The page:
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How Did Man Evolve to Eat?

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JP Rushton

Richard Lynn

L:inda Gottfredson

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1300 words

How did we evolve to eat? I’ve been through Paleo Diet two times, and briefly touched on intermittent fasting in the second Paleo refutation. That is how man, no matter where he evolved in the world, ate. We didn’t know when we would get our next meal, therefore, evolutionary mechanisms evolved in us to have intermittent fasting be beneficial to us.

Intermittent fasting is halting the consumption of food for at least 14 hours for women and 16 hours for men. We evolved gathering and eating our food intermittently. Ability to function at a high level, physically and mentally, during extended periods without food, were crucial to human evolution.  Your body performs best in a fasted state.

While you’re in a fasted state, the amount of catecholamines (adrenaline and noradrenaline) increase. That is your fight or flight mechanism. Catecholamines also increase fat burning, binding to fat cells putting them out of the cell to be burned off.

With increased catecholamine production from being in a fasted state which burns off body fat, you are also more alert as well. This is another evolutionary advantage. When Man was hunting for food he was in a fasted state, as he didn’t have access to food like we do today. Due to being in a fasted state with increased catecholamine production, this was a great advantage to being better prepared to be ready in case of a surprise attack by a predator or to always be on the ready to attack prey when seen. The scientific literature, though new and growing, supports this thesis with the amount of catecholamine production increased 24 hours after a fast.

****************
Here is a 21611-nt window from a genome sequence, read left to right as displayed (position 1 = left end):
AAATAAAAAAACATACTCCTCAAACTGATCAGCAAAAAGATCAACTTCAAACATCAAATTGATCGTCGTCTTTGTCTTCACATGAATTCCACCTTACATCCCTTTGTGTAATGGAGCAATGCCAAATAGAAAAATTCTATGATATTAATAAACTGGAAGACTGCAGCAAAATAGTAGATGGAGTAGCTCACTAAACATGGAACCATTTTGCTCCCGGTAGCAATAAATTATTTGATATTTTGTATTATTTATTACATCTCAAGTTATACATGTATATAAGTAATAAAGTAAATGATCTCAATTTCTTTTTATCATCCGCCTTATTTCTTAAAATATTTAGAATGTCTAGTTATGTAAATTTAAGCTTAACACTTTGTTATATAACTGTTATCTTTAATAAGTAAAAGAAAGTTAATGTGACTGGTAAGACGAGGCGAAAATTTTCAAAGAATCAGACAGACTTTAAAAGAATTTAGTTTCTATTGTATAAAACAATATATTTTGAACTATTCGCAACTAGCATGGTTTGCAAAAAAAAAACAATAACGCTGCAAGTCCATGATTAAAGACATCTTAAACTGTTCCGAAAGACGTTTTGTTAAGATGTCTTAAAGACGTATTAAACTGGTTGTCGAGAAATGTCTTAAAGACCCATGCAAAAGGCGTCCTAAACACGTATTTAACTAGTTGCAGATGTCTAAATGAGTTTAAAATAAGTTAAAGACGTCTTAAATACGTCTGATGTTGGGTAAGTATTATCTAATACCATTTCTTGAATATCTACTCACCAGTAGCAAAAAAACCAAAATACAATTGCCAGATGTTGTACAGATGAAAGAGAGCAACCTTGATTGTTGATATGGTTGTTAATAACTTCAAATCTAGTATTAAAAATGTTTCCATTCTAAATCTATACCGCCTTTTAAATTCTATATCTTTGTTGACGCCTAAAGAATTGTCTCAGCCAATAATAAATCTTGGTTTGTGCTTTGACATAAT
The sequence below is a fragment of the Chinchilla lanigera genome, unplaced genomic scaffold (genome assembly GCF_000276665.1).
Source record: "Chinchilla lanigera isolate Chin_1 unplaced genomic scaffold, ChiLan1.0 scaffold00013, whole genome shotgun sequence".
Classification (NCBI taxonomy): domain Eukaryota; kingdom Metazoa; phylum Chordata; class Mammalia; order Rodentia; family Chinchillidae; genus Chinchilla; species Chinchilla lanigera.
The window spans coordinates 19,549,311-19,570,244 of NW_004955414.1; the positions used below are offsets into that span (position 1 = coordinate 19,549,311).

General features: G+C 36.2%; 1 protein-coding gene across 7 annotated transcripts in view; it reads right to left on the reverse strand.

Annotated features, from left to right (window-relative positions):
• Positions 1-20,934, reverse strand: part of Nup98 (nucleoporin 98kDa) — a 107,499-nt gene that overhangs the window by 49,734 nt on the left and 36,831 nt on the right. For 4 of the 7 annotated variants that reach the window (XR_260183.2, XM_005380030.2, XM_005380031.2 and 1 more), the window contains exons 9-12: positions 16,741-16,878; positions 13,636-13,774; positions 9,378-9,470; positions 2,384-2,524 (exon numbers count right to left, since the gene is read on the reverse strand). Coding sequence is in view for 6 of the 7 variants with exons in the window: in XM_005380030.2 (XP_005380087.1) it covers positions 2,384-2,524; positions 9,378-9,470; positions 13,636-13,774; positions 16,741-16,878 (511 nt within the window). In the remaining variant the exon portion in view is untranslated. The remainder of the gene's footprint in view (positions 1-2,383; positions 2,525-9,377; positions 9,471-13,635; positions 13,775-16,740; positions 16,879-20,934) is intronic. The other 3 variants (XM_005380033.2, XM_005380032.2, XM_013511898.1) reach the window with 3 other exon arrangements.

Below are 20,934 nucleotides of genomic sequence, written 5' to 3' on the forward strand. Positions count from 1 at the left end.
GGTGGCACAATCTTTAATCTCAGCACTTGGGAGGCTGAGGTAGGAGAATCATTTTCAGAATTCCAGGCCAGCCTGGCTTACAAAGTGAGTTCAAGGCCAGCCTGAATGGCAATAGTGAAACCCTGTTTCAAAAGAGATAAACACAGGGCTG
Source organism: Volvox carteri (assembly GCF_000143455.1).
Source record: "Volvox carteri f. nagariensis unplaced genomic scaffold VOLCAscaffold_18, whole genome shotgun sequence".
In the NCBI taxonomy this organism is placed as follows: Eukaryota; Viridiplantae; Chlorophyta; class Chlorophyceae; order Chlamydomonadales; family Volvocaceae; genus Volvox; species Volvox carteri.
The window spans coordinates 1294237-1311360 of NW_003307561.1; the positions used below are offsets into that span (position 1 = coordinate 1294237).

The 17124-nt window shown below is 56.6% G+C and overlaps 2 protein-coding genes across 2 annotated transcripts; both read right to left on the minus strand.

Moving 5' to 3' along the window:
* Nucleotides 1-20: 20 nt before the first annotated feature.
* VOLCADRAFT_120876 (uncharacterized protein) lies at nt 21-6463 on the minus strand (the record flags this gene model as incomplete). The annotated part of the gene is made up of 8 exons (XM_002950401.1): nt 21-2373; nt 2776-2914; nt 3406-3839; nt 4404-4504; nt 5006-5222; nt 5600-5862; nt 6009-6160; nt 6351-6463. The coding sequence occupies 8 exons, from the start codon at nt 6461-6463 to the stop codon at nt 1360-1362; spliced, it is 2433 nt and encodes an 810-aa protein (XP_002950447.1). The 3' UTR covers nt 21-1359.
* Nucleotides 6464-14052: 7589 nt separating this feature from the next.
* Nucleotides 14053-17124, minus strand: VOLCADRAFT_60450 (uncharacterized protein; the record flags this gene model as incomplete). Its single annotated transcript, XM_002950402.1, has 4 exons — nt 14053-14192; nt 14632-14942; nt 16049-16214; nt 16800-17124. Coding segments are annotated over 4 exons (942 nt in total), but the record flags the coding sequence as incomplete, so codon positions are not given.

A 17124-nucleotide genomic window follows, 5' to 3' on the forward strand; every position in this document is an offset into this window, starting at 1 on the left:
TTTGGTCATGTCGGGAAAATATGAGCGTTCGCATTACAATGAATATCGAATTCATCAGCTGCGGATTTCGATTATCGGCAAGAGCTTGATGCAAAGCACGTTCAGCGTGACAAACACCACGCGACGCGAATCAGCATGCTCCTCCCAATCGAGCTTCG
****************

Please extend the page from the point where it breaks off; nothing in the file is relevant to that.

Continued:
Intermittent fasting leads to a dramatic increase in neural autophagy. Autophagy deals with the destruction of cells in the body, controlled digestion of damaged organelles in the cell. The conclusion of the study is, fasting is a simple, easy way to increase neural autophagy. It’s good for keeping the brain healthy, by destroying bad cells, letting the body rejuvenate them.

In conjunction with the evolutionary advantages of intermittent fasting, along with Genetic Similarity Theory, which has those care for others more because they share more alleles in common, and are therefore more closely related, the two evolved hand in hand to better make sure humans survive extended periods of time without food.

Which brings me to ‘starvation mode’. When people bring up starvation mode, they completely misrepresent the Minnesota Starvation Experiment. When they say that metabolic slowdown occurs when food is not consumed for a certain amount of time, they are correct, but they’re only half right. It’s a process called adaptive thermogenesis. Adaptive thermogenesis is the regulated production of heat in response to environmental changes in temperature and diet, which lead to metabolic inefficiency. When they talk about ‘starvation mode’, they talk about not having consumed food within the past, say 2 or 3 hours. That is a completely ignorant statement, as there are no deleterious effects of no food consumption until around 24 hours of fasting. ‘Metabolic slow down’ is not significant enough to prevent weight loss.

Now you may be thinking “What about breakfast, isn’t that the most important meal of the day?” Yes, “breakfast” is the most important meal of the day, but it doesn’t need to be had in the morning, immediately upon waking. The average person sleeps for about 8 hours, during that time, the body enters the fasted state. The “breakfast is the most important meal of the day myth” was originally pushed by Kellog’s in the 50s. The problem with any of these studies in regards to weight loss and or any other conclusions is that they are observational studies. The actual cause cannot be quantified. The slogan was created to obviously give Kellog’s more business, which was based on observational studies. The main hormone behind post-breakfast hunger is cortisol. The term ‘breakfast’ means “break your fast”, therefor “breakfast” can be had anytime AFTER your body goes into the fasted state.